POWELL, Wyo. - The silhouette of Heart Mountain changes depending on where it's viewed from, just as the stories and legends about it change depending on whose history they're told from. Mary Keller, a native Wyomingite, will discuss the iconic landmark's many cultural symbolisms in a 7 p.m. program Monday, Oct. 26, in Room 70 of the Fagerberg Building at Northwest College in Powell.
Keller has compiled oral histories of Heart Mountain and other cultural landmarks across Wyoming with assistance from the Cody Institute for Western American Studies, an initiative of the Buffalo Bill Historical Center.
In her program, she'll talk about the many ways human history has trekked the mountain, starting with early natives who followed animal trails and eventually battled each other on its eastern side. She'll share the story of why the Crows called it Four Top's Father, and the reason it came to be an orienting point for travelers.
The landmark's symbolism took on a new dimension when Japanese-Americans were interned near it during World War II. Keller said this newer emblematic meaning will endure with the presence of a new memorial center.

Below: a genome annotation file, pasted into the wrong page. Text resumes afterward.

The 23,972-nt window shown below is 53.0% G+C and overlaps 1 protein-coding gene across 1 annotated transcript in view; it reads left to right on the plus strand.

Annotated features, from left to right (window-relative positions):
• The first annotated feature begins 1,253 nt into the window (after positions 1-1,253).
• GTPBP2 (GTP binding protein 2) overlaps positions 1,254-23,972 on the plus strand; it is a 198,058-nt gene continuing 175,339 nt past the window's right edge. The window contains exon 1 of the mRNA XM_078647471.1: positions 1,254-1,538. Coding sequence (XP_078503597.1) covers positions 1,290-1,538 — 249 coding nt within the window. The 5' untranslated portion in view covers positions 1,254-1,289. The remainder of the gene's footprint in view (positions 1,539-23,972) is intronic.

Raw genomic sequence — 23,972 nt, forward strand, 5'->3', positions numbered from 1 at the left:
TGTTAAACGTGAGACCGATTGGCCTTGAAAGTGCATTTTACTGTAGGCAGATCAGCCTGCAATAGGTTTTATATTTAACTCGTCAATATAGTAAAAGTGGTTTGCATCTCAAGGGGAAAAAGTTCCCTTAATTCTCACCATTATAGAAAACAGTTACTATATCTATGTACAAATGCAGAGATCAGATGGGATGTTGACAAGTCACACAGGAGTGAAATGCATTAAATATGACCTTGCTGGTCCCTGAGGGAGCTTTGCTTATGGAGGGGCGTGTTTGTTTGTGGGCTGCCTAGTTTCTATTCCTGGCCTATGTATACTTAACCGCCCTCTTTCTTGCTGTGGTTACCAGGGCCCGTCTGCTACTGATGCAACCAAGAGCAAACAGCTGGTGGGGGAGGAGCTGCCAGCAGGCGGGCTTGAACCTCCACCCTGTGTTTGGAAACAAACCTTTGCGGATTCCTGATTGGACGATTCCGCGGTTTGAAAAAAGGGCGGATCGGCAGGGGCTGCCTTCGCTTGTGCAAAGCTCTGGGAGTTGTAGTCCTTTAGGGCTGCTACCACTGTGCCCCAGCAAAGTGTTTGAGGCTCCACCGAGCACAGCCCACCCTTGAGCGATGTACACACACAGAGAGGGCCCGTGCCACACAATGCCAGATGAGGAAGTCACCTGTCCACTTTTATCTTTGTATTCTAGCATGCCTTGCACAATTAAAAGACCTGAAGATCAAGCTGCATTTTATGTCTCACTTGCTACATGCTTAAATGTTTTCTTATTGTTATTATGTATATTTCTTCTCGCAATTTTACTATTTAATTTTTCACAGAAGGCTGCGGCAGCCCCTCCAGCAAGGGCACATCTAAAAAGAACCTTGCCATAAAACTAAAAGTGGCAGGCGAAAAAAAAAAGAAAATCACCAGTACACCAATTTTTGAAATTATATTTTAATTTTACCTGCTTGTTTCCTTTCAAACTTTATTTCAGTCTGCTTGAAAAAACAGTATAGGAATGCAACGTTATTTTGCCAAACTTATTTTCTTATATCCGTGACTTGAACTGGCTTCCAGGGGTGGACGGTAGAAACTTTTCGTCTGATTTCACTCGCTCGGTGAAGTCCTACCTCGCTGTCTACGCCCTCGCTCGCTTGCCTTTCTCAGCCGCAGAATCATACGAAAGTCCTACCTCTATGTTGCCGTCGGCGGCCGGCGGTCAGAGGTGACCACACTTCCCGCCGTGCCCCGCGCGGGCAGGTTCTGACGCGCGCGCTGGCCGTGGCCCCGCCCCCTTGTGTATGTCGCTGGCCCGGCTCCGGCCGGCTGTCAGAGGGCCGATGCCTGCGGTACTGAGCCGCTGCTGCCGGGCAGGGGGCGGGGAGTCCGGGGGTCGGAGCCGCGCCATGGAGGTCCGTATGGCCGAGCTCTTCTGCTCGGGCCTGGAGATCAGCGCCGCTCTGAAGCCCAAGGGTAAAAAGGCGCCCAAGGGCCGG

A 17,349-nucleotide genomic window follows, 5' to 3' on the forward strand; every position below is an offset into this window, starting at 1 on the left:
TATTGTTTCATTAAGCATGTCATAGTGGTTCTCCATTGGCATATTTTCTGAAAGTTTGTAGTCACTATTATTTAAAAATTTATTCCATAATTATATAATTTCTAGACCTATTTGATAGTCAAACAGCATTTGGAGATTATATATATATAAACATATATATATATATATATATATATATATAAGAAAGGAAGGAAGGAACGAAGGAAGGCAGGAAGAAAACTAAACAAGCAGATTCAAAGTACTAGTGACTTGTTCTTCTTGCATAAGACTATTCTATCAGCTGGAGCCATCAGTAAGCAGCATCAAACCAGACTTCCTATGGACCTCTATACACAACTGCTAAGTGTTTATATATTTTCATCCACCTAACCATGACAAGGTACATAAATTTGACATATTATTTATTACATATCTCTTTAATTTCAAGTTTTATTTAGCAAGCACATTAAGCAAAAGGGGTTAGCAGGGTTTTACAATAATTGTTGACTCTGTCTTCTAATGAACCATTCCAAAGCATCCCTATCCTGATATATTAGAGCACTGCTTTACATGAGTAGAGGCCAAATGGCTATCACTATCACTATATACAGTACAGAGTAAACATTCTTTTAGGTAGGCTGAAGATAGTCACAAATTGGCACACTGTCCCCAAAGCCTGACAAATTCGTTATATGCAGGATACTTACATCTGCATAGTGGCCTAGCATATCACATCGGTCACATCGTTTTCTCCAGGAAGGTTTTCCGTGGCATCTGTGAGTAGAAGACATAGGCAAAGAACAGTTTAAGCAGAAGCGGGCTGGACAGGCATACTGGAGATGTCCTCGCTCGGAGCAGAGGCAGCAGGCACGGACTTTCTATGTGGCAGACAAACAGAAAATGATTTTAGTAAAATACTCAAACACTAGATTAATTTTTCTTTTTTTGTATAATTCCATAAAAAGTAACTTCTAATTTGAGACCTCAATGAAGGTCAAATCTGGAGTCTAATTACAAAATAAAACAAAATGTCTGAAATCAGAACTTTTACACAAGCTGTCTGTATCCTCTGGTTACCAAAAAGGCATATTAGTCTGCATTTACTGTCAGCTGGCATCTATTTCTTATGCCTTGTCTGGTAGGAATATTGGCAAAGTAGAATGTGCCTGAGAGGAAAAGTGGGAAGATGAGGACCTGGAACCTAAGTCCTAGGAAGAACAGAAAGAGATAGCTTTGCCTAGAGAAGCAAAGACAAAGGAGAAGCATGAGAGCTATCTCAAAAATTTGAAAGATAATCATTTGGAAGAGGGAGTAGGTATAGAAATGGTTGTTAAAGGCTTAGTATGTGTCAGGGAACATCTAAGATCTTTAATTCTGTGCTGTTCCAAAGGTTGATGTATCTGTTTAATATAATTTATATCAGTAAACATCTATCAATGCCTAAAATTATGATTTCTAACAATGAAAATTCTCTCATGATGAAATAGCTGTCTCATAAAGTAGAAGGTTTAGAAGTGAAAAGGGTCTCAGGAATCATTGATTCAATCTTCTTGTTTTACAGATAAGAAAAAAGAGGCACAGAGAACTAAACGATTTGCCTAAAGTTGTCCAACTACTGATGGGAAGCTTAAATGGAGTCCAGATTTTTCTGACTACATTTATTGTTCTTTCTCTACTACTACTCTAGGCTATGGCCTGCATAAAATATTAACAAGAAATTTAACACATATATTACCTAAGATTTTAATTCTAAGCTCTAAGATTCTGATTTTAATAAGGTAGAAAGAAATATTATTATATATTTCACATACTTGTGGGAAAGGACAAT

By recognizing the mountain's many metaphors, Keller said viewers can understand how its diverse meanings actually serve as a unifying message for the icon.
"We're going to have to realize not one Heart Mountain, but many," Keller said. "It's how we belong together in the 21st century that interests me."
Keller, who was raised in Wyoming, received her doctoral degree from Syracuse University and taught five years at the University of Stirling in Scotland before returning home to the Big Horn Basin. She is an online adjunct for the African American Studies Program and Religious Studies Program at the University of Wyoming and continues to teach and write about world religions.
In 2002, she published "The Hammer and the Flute: Women, Power and Spirit Possession" through Johns Hopkins University Press and edited "Re-cognizing W. E. B. Du Bois in the 21st Century" in 2007 with Mercer University Press. Her articles have addressed race, gender and religious identities.
Keller said her next manuscript will explore the souls of Wyoming, beginning with study of indigenous place names and the contemporary relationship between settler and Native American communities. She also writes a weekly column in the Cody Enterprise on progressive rural community development, titled "Looking Backward and Moving Forward." She lives in Cody with her husband and two children.
Admission is free to Keller's presentation, sponsored by the Northwest College Multicultural Events Series.